The cost of hiring a new employee can be considerable, with many factors to consider before then new hire even reaches the office. From paying for cover to expensive advertising fees, there are hidden costs that must be addressed in order to make the transition easier for both the candidate and the company. This week, we look at the true cost of recruiting and the benefits of hiring internally.
Hiring a new employee can be a time consuming practice unless every step is made to ensure the costs are kept to a minimum without compromising on the quality of applicants. The price tag for new recruits can come in at an excess of £30,000, including fees, salary for temporary staff and loss of productivity whilst the new member is being trained. Let’s go over the costs:
• Advertising: Depending on what source you use to look for your new employee, the cost of advertising can be expensive. However, there are numerous websites that are either free or very low lost regarding advertising, or professional networks like LinkedIn can be a good, free source for advertising jobs and communicating with potential candidates.
• Interview Time: Interviews can be an all-consuming process as management take time from their work day in order to speak to candidates. The cost to managers during this time is an average of just over £700, which adds up should there be multiple hires for one company.
• Temporary Cover: As an employee leaves and a new one is being looked for, there is an interim period during which the job is likely to be performed by temporary staff or a single member of staff will spread themselves over two positions. This can cost a company money either way, temporary staff cost an average of over £3,000.
• Agency Fees: Using a low cost online recruitment agency (like ours!) can help keep costs to a minimum while also maximising the chances of finding quality candidates over a variety of sources. Different agencies have different charges so it is important to do extensive research into the best kind of agency for your company’s needs.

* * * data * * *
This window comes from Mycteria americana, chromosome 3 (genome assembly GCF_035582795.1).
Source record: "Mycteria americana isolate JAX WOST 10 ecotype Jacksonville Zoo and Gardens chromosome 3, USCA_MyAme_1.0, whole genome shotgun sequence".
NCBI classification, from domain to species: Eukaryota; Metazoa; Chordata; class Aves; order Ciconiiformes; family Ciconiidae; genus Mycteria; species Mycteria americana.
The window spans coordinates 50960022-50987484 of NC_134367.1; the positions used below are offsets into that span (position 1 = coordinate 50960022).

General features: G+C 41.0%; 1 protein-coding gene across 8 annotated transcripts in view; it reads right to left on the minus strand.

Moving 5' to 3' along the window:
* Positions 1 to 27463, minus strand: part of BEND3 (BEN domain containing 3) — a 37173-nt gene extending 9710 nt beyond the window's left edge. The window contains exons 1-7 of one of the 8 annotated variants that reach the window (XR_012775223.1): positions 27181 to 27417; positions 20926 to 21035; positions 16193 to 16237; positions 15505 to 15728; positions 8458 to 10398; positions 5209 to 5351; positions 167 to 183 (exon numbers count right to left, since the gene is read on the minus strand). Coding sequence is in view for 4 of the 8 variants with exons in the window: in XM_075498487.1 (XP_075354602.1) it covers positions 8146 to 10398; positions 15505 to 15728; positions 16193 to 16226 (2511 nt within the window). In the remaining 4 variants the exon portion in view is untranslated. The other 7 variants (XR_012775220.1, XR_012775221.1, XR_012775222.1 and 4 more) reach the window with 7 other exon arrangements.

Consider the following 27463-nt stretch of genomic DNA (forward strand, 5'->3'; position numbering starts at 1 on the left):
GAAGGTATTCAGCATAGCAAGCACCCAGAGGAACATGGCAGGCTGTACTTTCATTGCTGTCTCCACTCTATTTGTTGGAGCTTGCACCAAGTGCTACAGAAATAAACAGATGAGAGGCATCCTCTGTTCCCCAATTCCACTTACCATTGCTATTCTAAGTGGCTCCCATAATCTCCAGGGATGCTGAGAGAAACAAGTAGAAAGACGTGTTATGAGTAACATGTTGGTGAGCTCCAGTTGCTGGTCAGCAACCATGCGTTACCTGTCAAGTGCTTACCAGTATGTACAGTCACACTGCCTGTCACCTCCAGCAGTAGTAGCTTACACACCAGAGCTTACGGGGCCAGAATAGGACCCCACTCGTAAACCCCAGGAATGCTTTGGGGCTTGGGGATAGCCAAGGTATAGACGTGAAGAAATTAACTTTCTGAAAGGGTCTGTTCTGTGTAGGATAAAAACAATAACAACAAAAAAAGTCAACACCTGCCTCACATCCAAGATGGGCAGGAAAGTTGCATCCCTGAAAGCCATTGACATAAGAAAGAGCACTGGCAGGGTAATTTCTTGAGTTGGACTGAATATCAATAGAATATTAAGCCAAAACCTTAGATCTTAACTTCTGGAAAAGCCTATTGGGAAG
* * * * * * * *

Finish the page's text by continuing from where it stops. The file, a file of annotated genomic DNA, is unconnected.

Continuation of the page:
• New Hire Training: It takes up to 28 weeks for a new employee to perform their job at the optimum level of productivity - still being paid a full salary and yet not performing at a level which warrants such pay can cost companies dearly.
Hiring Internally for Lower Costs
A great deal of money and time could potentially be saved by looking at existing employees when attempting to fill a newly vacant position. Whereas hiring from outside the office could bring in a new atmosphere, managers can rest assured that hiring internally will mean having an employee who is already aware of the company’s ethos and who knows the inner working of the services provided, without having to be extensively trained. Some of the benefits of hiring internally include:
• No Advertising: There will be little need to go to great lengths to advertise your vacant job. Hiring internally means the job only needs to be seen by those already working for the company, which means advertising through the company intranet, emails or perhaps even staff meetings.
• Minimal Training: While the job specification may differ from an existing employee’s previous role, the training refers simply to the day to day tasks and goals, rather than that of the overall company.
• Smaller Chance of Exit: Recruitment agency CleanTelligent published an article which determined that hiring internally lowers the chances of team members leaving as they are already comfortable working for the company and have recognised scope for personal growth.
• Better Employee Reviews: CleanTelligent also suggested that utilizing staff who are already there for different aspects of the business can lead to better performance and less time spent forming relationships and building bonds.
There are of course benefits to hiring outside the company, mainly bringing fresh blood with fresh ideas. Often salaries for brand new candidates are higher than those for existing candidates, which is bad for the pockets of the company, but it may be that a fresh pair of eyes can increase productivity in the long term, whilst costing money in the short term.
It can be down to the opinion of management whether they feel that hiring internally will benefit the company and its productivity. However, there are statistics that may help make the decision slightly easier. A study conducted by Cornerstone on Demand titled Internal Recruitment Issues in the European Market found that for the majority, internal recruitment counts for a third of overall hires. However, 93% of HR employees say that internal hiring has benefited their company.
In the UK, 36% of employers say they hire externally to avoid looking as though they are favouring existing employees without giving anyone else the opportunity to try for the position. Similarly, 51% said they were afraid of missing out on top class talent by showing preference to employees who already work for them. Europe and the UK differ on the way in which a job should be applied for. In Europe, 73% believe it should be up to the employee to show willingness and apply for an internal vacancy, whereas in the UK just 2% believe it to be the employee’s duty to ask, rather relying on the HR department instead.
So although the benefits of internal hiring are numerous and significant, there are still plenty out there in favour of external hiring – and if that’s you, you need us!
"In Europe, 73% believe it should be up to the employee to show willingness and apply for an internal vacancy, whereas in the UK just 2% believe it to be the employee’s duty to ask, rather relying on the HR department instead. "